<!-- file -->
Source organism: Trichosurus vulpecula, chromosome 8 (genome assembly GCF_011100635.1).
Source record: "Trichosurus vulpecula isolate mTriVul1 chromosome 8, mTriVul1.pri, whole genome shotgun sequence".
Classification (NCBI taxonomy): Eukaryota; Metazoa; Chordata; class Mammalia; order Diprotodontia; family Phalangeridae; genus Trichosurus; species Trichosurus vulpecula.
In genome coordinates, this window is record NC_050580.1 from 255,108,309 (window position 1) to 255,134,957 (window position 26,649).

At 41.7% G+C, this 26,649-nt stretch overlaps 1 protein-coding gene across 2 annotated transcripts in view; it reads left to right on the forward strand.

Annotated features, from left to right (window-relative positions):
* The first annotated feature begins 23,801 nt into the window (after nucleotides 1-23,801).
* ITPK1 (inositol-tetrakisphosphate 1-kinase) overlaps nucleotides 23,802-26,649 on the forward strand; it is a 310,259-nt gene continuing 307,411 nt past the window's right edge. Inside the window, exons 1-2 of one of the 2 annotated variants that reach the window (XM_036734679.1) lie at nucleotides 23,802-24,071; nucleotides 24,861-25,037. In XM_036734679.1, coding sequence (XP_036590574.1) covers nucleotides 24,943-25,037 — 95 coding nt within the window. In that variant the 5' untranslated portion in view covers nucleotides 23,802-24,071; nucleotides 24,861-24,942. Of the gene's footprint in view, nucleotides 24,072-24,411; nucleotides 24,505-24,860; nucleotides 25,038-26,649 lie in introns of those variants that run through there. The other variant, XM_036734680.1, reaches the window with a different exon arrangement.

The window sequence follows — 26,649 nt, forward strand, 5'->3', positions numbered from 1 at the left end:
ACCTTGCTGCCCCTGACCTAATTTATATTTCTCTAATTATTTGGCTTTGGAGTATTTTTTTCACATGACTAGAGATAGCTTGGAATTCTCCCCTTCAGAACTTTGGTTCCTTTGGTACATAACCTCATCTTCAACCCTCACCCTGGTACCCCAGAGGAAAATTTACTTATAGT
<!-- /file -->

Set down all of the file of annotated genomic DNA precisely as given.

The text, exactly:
Source organism: Trichosurus vulpecula, chromosome 8 (genome assembly GCF_011100635.1).
Source record: "Trichosurus vulpecula isolate mTriVul1 chromosome 8, mTriVul1.pri, whole genome shotgun sequence".
Classification (NCBI taxonomy): Eukaryota; Metazoa; Chordata; class Mammalia; order Diprotodontia; family Phalangeridae; genus Trichosurus; species Trichosurus vulpecula.
In genome coordinates, this window is record NC_050580.1 from 255,108,309 (window position 1) to 255,134,957 (window position 26,649).

At 41.7% G+C, this 26,649-nt stretch overlaps 1 protein-coding gene across 2 annotated transcripts in view; it reads left to right on the forward strand.

Annotated features, from left to right (window-relative positions):
* The first annotated feature begins 23,801 nt into the window (after nucleotides 1-23,801).
* ITPK1 (inositol-tetrakisphosphate 1-kinase) overlaps nucleotides 23,802-26,649 on the forward strand; it is a 310,259-nt gene continuing 307,411 nt past the window's right edge. Inside the window, exons 1-2 of one of the 2 annotated variants that reach the window (XM_036734679.1) lie at nucleotides 23,802-24,071; nucleotides 24,861-25,037. In XM_036734679.1, coding sequence (XP_036590574.1) covers nucleotides 24,943-25,037 — 95 coding nt within the window. In that variant the 5' untranslated portion in view covers nucleotides 23,802-24,071; nucleotides 24,861-24,942. Of the gene's footprint in view, nucleotides 24,072-24,411; nucleotides 24,505-24,860; nucleotides 25,038-26,649 lie in introns of those variants that run through there. The other variant, XM_036734680.1, reaches the window with a different exon arrangement.

The window sequence follows — 26,649 nt, forward strand, 5'->3', positions numbered from 1 at the left end:
ACCTTGCTGCCCCTGACCTAATTTATATTTCTCTAATTATTTGGCTTTGGAGTATTTTTTTCACATGACTAGAGATAGCTTGGAATTCTCCCCTTCAGAACTTTGGTTCCTTTGGTACATAACCTCATCTTCAACCCTCACCCTGGTACCCCAGAGGAAAATTTACTTATAGT